(Hey, here is a question. Why don't we know the contract terms of the executives? How long did B Sutter sign for? How long is Feaster trying to sign here for? The fans and the media should know this.)
Furthermore, the roles in this organization need to be made public and concrete. If the GM has to pass everything he wants to do by Ken King, we should know.
(Here is another question; why is there all this talk about the future of Brent and the future of Feaster but not a single solitary peep about the future of Ken King?)
Look, this team can spend to the cap ceiling, and has incredible support in the market. Without ever having played a game in the Calgary Flames organization, we think we can assume that the organization treats its players well. Olli Jokinen said as much when he resigned here. We might not have some of the selling points of other markets (namely, hot weather and anonymity), but we do have excellent selling points to attract free agents to Calgary. Plus the team has cash. There is no reason that the talent cannot be assembled to make a run for a Stanley Cup.
We want the organization thinking big, not small. Stanley Cups are big, 8th place is small. For some of you, 8th place is a fine place to be. You remember the 90's. Fine, we do too, but the deprivation experienced then shouldn't make us caustic and jaded now. If this organization aims high, when it fails, we will fail high. If the goal is truly to win a Stanley Cup, that behooves the organization to assemble a quality team. If the team fails in it's goals of winning a Cup, it will probably at least have made the playoffs (failing high). If the teams goal is truly to simply make the playoffs (which means be 8th place, for those who don't speak the code), then if we fail, we fail low. Like this year, and the year before, where we failed to 10th. Don't know about you guys, but we would rather fail high then low.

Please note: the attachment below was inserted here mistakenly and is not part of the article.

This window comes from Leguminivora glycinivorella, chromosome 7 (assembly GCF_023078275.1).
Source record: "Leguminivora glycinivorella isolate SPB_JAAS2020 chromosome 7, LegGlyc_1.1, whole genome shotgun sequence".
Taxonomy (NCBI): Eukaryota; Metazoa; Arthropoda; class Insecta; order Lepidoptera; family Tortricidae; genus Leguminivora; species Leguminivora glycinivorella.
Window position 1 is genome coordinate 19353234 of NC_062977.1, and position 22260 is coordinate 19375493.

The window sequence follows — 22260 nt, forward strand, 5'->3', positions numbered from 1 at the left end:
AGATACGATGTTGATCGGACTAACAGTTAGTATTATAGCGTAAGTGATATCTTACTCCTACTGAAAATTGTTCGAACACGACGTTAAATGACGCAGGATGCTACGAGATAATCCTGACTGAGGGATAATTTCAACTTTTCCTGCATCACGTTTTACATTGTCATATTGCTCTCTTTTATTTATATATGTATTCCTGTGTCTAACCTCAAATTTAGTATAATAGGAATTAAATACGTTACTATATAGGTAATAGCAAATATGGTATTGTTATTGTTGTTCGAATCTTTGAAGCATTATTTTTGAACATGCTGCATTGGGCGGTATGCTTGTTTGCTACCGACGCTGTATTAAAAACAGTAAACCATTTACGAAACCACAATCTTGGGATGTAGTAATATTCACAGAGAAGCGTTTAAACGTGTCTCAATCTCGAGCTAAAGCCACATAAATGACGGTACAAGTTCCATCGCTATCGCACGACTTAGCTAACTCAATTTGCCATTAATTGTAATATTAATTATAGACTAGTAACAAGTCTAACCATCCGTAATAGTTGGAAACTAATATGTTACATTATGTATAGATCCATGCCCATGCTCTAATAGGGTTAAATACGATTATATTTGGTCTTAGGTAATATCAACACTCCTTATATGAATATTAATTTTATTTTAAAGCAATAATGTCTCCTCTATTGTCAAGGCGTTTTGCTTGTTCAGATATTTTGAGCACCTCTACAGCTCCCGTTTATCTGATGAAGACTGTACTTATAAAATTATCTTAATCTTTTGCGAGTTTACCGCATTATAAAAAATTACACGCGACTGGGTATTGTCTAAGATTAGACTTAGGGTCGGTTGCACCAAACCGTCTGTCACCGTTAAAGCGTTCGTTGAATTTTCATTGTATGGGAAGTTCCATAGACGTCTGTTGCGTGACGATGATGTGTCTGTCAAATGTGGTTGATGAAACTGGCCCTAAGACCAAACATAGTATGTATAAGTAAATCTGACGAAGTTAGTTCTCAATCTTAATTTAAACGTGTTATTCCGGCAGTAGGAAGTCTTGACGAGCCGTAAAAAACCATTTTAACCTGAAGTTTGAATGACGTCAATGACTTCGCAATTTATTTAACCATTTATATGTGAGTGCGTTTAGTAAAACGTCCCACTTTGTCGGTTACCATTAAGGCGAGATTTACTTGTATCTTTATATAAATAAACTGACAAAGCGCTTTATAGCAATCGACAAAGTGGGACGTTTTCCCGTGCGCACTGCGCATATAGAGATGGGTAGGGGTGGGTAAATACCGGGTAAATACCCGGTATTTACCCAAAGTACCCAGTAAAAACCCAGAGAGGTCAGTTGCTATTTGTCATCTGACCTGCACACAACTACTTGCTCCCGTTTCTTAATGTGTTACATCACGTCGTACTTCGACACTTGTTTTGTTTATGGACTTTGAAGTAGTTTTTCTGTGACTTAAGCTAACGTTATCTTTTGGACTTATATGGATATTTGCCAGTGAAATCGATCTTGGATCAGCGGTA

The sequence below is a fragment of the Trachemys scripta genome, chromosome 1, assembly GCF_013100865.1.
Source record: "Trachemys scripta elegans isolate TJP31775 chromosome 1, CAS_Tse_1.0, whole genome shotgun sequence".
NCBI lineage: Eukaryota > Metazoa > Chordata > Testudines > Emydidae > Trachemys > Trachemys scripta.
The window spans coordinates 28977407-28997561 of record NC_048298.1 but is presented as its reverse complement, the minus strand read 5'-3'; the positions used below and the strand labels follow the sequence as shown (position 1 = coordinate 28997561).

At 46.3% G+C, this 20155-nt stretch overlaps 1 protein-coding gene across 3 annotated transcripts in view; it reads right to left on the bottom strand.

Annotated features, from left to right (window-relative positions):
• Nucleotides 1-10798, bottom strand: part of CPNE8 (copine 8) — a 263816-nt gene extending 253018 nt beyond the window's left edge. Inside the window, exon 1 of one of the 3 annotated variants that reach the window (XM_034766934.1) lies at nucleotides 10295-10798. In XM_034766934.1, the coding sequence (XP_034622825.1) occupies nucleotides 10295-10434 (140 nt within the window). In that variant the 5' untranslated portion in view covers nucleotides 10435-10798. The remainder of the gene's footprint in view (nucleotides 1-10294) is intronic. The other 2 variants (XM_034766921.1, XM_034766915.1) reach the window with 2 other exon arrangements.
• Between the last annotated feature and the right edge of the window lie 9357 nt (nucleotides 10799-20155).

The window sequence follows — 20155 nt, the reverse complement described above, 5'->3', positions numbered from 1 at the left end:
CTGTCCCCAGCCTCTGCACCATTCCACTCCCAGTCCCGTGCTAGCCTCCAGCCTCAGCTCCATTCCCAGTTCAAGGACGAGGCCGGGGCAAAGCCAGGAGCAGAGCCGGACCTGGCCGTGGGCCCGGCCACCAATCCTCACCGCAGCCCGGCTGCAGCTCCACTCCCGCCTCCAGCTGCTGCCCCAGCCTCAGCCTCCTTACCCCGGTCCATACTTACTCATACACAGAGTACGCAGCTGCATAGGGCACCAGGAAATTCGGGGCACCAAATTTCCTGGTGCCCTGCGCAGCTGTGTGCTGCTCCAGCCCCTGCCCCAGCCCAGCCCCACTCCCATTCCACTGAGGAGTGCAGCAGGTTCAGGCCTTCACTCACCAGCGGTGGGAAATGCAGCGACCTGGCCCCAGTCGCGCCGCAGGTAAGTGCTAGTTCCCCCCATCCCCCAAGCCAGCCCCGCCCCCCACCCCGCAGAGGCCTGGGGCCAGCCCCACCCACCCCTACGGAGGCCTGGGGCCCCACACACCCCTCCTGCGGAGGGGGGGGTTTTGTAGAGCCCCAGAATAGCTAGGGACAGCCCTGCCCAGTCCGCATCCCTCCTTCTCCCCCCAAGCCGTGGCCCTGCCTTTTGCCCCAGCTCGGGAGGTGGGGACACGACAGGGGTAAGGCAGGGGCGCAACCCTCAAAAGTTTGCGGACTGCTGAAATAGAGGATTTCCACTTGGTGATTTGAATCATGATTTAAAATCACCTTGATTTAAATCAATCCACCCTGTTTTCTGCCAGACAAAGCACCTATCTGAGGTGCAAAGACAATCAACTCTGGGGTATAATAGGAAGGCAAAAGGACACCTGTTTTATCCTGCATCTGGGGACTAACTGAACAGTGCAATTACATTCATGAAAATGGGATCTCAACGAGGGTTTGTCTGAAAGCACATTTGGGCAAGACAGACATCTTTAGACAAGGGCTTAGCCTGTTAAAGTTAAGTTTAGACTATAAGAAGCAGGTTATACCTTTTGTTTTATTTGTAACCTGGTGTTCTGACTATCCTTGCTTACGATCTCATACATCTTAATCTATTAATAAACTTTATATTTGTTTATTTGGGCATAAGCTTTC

Which, in a roundabout way, brings us to Brad Richards. Very simply, if we were Murray Edwards, we would tell Ken King to tell Jay Feaster that if he wanted to be the Flames GM, then he had better sign Brad Richards. Look, lets be real here, Jay Feaster has no other pursuers for his services. He won't balk if the organization offers him a one year contract. What we would do is say to Jay that we are extending him one year, and if he doesn't sign Brad Richards, he probably won't get another one. If he does, he gets extended out to whatever the period is the team has chosen to win a Stanley Cup in (going back to the mission statement that this team should use).
Already we can hear you going 'signing Brad Richards is unserious'. To this, we say that signing Curtis Glencross to a big money, long term contract is unserious. Even more to the point, how is bringing back Tanguay and Glencross improving the team? It isn't, it is maintaining the team, it is not making the team any worse. But it isn't improving it, it is treading water. And the Flames need to actually get better. Does anyone out there doubt that Brad Richards (0.93 PPG) isn't a better player than Curtis Glencross (0.49 PPG) or Alex Tanguay (0.84 PPG)?
Actually, it's close with Alex, homey just doesn't play centre...
Anyways, with all that said, it seems prudent that we present some sort of vision for this team.
The club, as it currently stands for next year: (Numbers from Capgeek.com)
Without bringing back any of the UFA's, and without signing anybody above a league minimum contract to replace the departed, the team would have $2,059,167 in cap space. That isn't a lot.
It is about to get worse. Because, the team wouldn't be bringing in free agents who are on minimum contracts. With 'player development' being all the rage these days (we feel that this is wrong because the NHL isn't a developmental league, but we digress) we would probably end up playing players from the Heat.
So let's see what that would look like: